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Why Knit with Shetland Wool?

Shetland sheep wool is a type of wool that comes from Shetland sheep, which are a breed of sheep native to the Shetland Islands, located off the northeast coast of Scotland. But how have these little wooly darlings created such a reputation? Why is clothing made with Shetland Wool so expensive and highly sought after? The Shetland wool industry is world renowned. Thomas Jefferson owned a small flock of Shetland sheep at Monticello. Designers from Ralph Lauren to Christian Dior have put out lines in Shetland Wool, and for good reason...

Shetland wool is known for being fine and soft, as well as strong and durable. According to the North American Shetland Sheepbreeders Association, it was used to knit delicate lace wedding shawls, that were so fine they could be pulled through a wedding ring! And, despite being fine, it is also known for being very warm, making it a good choice for knitting garments that will be worn in colder climates.

Photograph of Sherwood Lavender and Sheep Farm Shetland Wool, processed to 4 ply bulky weight yarn in white, moor it and black (from left to right). Photograph by Erika Yigzaw.

Shetland wool has a natural luster and drape, which makes it a popular choice for lace knitting and other projects that require a delicate or intricate pattern. Delicate and warm, you say? Can someone knit me a hat?

The Livestock Conservancy reports that Shetland sheep fleeces average two to four pounds and vary in crimp from wavy to straight."Other characteristics of the fleece vary according to recent selection history. Populations of Shetlands in Britain, for example, have been selected for more standardized characteristics. These sheep tend to be single coated with fiber diameter averages of 23 microns and staple lengths of two to five inches. Landrace populations, such as those on the island of Foula, include a greater range of fleece types. These sheep may be double coated, with coarser outer wool of 30 40 microns and finer inner coat wool of 12 20 microns. Eleven colors and thirty color patterns are recognized in the Shetland breed. This diversity is a great asset both to the breed and to the fiber artisans who enjoy using its fleeces."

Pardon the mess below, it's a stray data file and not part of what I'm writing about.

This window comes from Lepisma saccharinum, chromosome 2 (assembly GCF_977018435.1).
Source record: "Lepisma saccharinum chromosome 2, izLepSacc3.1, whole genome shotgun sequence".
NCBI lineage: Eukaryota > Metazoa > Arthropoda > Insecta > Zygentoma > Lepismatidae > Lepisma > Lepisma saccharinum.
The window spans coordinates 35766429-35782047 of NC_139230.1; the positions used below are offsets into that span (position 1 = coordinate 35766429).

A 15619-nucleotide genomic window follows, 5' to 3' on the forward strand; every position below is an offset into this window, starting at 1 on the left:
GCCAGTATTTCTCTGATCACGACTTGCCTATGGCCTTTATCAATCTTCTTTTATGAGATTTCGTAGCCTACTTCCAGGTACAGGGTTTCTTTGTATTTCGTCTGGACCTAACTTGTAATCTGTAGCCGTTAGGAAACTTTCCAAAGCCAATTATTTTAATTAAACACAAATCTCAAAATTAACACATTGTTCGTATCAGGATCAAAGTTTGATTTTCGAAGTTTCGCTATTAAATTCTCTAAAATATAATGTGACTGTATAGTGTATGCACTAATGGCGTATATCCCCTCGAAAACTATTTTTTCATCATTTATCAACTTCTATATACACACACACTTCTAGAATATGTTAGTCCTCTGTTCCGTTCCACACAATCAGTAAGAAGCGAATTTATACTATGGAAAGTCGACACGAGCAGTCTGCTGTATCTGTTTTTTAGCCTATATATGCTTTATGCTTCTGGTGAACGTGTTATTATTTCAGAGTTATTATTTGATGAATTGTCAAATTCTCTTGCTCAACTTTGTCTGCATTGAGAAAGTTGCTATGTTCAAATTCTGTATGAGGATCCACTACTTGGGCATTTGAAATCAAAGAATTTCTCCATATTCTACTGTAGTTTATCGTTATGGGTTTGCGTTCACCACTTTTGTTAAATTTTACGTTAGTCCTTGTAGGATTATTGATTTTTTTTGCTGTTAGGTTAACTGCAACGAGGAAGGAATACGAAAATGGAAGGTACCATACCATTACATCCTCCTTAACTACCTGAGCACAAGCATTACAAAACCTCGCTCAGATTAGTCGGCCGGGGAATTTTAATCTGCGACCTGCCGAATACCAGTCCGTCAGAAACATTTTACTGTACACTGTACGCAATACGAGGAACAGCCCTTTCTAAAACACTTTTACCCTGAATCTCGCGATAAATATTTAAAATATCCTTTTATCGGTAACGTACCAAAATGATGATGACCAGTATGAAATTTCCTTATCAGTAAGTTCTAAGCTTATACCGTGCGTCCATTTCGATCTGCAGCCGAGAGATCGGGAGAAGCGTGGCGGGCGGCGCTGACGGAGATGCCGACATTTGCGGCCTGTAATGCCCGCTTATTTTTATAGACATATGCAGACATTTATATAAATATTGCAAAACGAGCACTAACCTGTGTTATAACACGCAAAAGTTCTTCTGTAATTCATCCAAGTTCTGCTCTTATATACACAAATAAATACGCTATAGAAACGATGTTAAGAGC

Shetland sheep are uncommon, although increasing in numbers. At one point they were listed as endangered by the Rare Breeds Survival Trust in Britain. The Livestock Conservancey report that the "Shetland breed has prospered in recent years to the extent that it is no longer considered endangered by the Rare Breeds Survival Trust in Britain. Despite this success, there are concerns about the loss of genetic diversity within the breed. For example, white sheep now predominate on the British mainland and several of the color varieties have become rare."

Sherwood Lavender and Sheep Farm has Shetland Sheep in white, moorit and dark brown/black colors. Our sheep are sustainably raised and enjoy pasture, local hay, and eating the lavender once we close for the season. They are very tame and eat out of our hands. Our current shearer is an award winning shearer with a degree in animal husbandry. She is very careful to treat our sheep very carefully as she removes their winter coats each spring!

Overall, Shetland wool is a versatile and high-quality choice for knitting projects. We currently have limited amounts of Shetland wool from our flock available at our online store, both in processed bulky weight yarn and in whole raw fleeces.

We also offer an exclusive line of knitted hats by our talented artist on site, who is currently completing a Bachelor of Fine Arts at Portland State University in a variety of media, including fiber arts.

If we've sold out, when you visit the site, please sign up for our newsletter so you don't miss out on new offerings!

We plan to offer several open houses to visit the sheep and pick lavender at specific dates in 2023. Sign up for the newsletter to learn more!



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